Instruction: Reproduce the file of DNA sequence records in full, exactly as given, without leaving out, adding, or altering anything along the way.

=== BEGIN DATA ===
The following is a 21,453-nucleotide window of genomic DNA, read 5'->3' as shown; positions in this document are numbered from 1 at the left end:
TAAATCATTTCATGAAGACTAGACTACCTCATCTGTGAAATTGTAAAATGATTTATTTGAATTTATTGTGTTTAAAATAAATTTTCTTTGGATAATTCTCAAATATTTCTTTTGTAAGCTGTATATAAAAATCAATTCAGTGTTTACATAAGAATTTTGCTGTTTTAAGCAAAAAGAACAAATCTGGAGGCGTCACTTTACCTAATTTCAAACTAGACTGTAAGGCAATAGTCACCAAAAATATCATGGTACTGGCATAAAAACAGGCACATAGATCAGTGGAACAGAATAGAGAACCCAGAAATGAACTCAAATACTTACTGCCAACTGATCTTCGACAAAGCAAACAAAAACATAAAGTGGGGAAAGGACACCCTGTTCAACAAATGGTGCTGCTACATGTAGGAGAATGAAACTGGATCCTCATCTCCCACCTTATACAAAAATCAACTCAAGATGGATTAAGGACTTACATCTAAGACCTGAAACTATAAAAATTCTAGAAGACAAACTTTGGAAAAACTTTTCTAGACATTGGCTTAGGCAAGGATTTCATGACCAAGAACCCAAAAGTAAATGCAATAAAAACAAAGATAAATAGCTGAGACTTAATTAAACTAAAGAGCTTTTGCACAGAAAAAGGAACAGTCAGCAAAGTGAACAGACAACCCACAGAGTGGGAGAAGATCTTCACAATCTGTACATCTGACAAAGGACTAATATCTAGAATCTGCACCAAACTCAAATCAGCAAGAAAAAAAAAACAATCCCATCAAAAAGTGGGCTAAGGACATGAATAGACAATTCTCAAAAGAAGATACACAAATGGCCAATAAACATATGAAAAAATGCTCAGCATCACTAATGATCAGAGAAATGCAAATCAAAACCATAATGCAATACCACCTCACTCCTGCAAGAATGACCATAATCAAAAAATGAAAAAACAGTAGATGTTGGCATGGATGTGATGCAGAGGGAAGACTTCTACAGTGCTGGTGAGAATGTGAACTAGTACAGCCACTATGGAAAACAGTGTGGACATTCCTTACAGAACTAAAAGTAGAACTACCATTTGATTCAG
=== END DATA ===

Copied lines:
The following is a 21,453-nucleotide window of genomic DNA, read 5'->3' as shown; positions in this document are numbered from 1 at the left end:
TAAATCATTTCATGAAGACTAGACTACCTCATCTGTGAAATTGTAAAATGATTTATTTGAATTTATTGTGTTTAAAATAAATTTTCTTTGGATAATTCTCAAATATTTCTTTTGTAAGCTGTATATAAAAATCAATTCAGTGTTTACATAAGAATTTTGCTGTTTTAAGCAAAAAGAACAAATCTGGAGGCGTCACTTTACCTAATTTCAAACTAGACTGTAAGGCAATAGTCACCAAAAATATCATGGTACTGGCATAAAAACAGGCACATAGATCAGTGGAACAGAATAGAGAACCCAGAAATGAACTCAAATACTTACTGCCAACTGATCTTCGACAAAGCAAACAAAAACATAAAGTGGGGAAAGGACACCCTGTTCAACAAATGGTGCTGCTACATGTAGGAGAATGAAACTGGATCCTCATCTCCCACCTTATACAAAAATCAACTCAAGATGGATTAAGGACTTACATCTAAGACCTGAAACTATAAAAATTCTAGAAGACAAACTTTGGAAAAACTTTTCTAGACATTGGCTTAGGCAAGGATTTCATGACCAAGAACCCAAAAGTAAATGCAATAAAAACAAAGATAAATAGCTGAGACTTAATTAAACTAAAGAGCTTTTGCACAGAAAAAGGAACAGTCAGCAAAGTGAACAGACAACCCACAGAGTGGGAGAAGATCTTCACAATCTGTACATCTGACAAAGGACTAATATCTAGAATCTGCACCAAACTCAAATCAGCAAGAAAAAAAAAACAATCCCATCAAAAAGTGGGCTAAGGACATGAATAGACAATTCTCAAAAGAAGATACACAAATGGCCAATAAACATATGAAAAAATGCTCAGCATCACTAATGATCAGAGAAATGCAAATCAAAACCATAATGCAATACCACCTCACTCCTGCAAGAATGACCATAATCAAAAAATGAAAAAACAGTAGATGTTGGCATGGATGTGATGCAGAGGGAAGACTTCTACAGTGCTGGTGAGAATGTGAACTAGTACAGCCACTATGGAAAACAGTGTGGACATTCCTTACAGAACTAAAAGTAGAACTACCATTTGATTCAG